Yes, they tie up their hair with a pom pom type hair clip thing and then the way they wrap the scarf material matters. I don't know how to describe it but once its wrapped round, its kind of folded in pleats back over itself going from the back area to the front area of the head. terrible explanation. Anyway. I could never be bothered with all the effort and my arms would ache from messing around and folding so I will just have to stick with the flat look for now! (Also I think it kind of negates the whole point of wearing the scarf in the first place as it is obviously very eye catching but anyway).

Mandy2003 Thu 14-Aug-14 03:37:32

I was intrigued too and researched a bit. There was quite a lot of criticism saying it was anti-Islamic to wear the hair "like the hump of the camel". That's from the Koran apparently. I can see why because it does draw attention to something that's normally forbidden.

Oblomov Thu 14-Aug-14 05:17:03

These are some of the things i don't understand.
If the hijab is supposed to be about modesty, not complying with fashion, covering the hair, as part of accepting peoples inner qualities, rather than face value of how attractive they are, then the fashion side of extra hair pieces/buns and pony tails, and tons of eye makeup which is 'striking' doesn't seem to fit with that.

EhricLovesTheBhrothers Thu 14-Aug-14 06:31:18

Well oblomov that's the principle of hijab but when you're a young woman growing up without the choice to wear it or not your motives for wearing it may not be so virtuous! Young women are young women wherever they are and are socialised to want to look nice, attractive and eye catching regardless of cultural background hence the beautiful and intricate hijabs.

meltedmonterayjack Thu 14-Aug-14 07:01:16

It's usually achieved with either a big flower clip that the bumps up the volume or with something on these lines underneath:

Re the drawing attention to your beauty with stunningly draped scarves, beautiful make-up etc, that's what I think too. The beauty and elegance of some hijabs and the wearer's make-up makes me stop and look in admiration sometimes, never mind blokes.

Some Orthdox Jewish women wear a Sheitel (a wig) for the same reason as hijabs are worn. Many I see are stunning - blonde, glamourous etc. Rather defeats the purpose of hiding the hair from men, if the covering is more luscious than the original hair underneath. Some wear a tichel (a scarf) and again, some of the styles are very eye catching. Though most of the tichel wearing women I see don't go in for the glamourous make-up or high-fashion. Though the volumiser above, gives the illusion of a lot of hair under the tichel like this:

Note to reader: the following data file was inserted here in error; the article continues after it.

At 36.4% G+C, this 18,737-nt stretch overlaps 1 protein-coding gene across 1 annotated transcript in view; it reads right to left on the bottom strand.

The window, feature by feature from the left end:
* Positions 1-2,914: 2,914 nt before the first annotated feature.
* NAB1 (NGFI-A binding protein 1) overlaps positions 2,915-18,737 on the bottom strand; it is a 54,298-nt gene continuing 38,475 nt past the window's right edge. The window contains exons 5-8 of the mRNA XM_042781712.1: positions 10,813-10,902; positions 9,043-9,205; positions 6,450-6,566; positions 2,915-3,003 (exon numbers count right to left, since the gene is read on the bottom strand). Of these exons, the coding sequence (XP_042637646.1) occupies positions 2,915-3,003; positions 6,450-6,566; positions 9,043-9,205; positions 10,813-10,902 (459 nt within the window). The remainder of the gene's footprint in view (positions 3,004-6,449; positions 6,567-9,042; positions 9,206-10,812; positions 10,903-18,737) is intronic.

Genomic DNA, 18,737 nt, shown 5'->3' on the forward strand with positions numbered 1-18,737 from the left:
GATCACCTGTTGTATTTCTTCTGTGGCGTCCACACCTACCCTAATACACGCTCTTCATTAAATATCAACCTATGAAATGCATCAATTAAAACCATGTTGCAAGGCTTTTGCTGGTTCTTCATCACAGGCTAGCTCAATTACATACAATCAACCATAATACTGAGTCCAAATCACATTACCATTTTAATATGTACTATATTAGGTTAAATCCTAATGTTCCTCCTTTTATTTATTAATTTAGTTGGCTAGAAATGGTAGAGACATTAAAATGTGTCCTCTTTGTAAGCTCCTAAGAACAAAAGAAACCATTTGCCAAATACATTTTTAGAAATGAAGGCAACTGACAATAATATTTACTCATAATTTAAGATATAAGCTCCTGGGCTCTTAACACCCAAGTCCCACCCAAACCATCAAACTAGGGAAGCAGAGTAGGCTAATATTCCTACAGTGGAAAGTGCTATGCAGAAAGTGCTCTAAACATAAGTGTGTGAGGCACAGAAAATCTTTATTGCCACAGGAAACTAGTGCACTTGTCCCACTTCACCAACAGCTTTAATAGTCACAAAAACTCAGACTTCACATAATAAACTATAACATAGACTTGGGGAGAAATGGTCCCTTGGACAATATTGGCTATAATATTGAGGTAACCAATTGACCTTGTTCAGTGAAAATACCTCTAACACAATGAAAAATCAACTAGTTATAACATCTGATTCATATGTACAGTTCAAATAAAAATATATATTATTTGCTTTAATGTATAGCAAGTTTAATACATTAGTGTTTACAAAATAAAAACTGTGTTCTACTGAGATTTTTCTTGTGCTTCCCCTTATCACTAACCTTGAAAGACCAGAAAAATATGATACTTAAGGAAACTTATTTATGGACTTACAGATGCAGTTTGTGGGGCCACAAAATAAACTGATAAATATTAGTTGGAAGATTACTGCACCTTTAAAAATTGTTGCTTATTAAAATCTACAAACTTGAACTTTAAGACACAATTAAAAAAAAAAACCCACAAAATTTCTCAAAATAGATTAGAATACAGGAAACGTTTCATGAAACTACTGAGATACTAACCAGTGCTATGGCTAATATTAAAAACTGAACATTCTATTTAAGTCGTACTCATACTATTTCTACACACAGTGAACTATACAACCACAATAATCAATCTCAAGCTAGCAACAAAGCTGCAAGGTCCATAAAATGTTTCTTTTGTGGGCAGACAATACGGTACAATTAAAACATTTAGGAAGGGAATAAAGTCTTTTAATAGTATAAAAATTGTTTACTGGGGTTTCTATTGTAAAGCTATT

trufflehunterthebadger Thu 14-Aug-14 07:13:36

What is the point of covering your hair with a wig made from someone elses hair ?

EhricLovesTheBhrothers Thu 14-Aug-14 08:37:51

I guess the hair bumps are to give the impression that you have long, flowing locks underneath? Long, thick hair being an attractive trait.

greeneggsandjam Thu 14-Aug-14 09:32:28

I think they just like wearing it because they think it looks nice (I'm talking about the scarf, no idea about Jewish customs). I suppose they think well, I'm covering my hair at least! It does seem fairly pointless to be doing it and then wearing tight jeans, lots of jewellery and fashion walk make up. I suppose its a young girl thing. I don't see so many older people doing it. I certainly couldn't be bothered with it all. Anyway, each to their own I suppose.

greeneggsandjam Thu 14-Aug-14 09:39:46

Wow I just looked at the Jewish tichel and sheitel. I wasn't aware of these things, well maybe the tichel. I always seems to see Jewish women/girls wearing similar clothes and similar colour/style of hair. Actually I was wondering why they all seemed to have the same haircut, a kind of brown bob. So are they meant to cover up their hair too? It does again seem funny to cover your hair to be modest with a wig that makes you look uber glamorous!

I think it looks beautiful and very glamourous.

Bit jealous that I can't do it- would be blatant cultural appropriation.

meltedmonterayjack Thu 14-Aug-14 09:49:32

truffle - it seems pointless to cover your hair with hair. A scarf I can understand.

Some very religious married Orthodox women wear either a sheitel or a tichel. Before marriage girls/women don't wear either.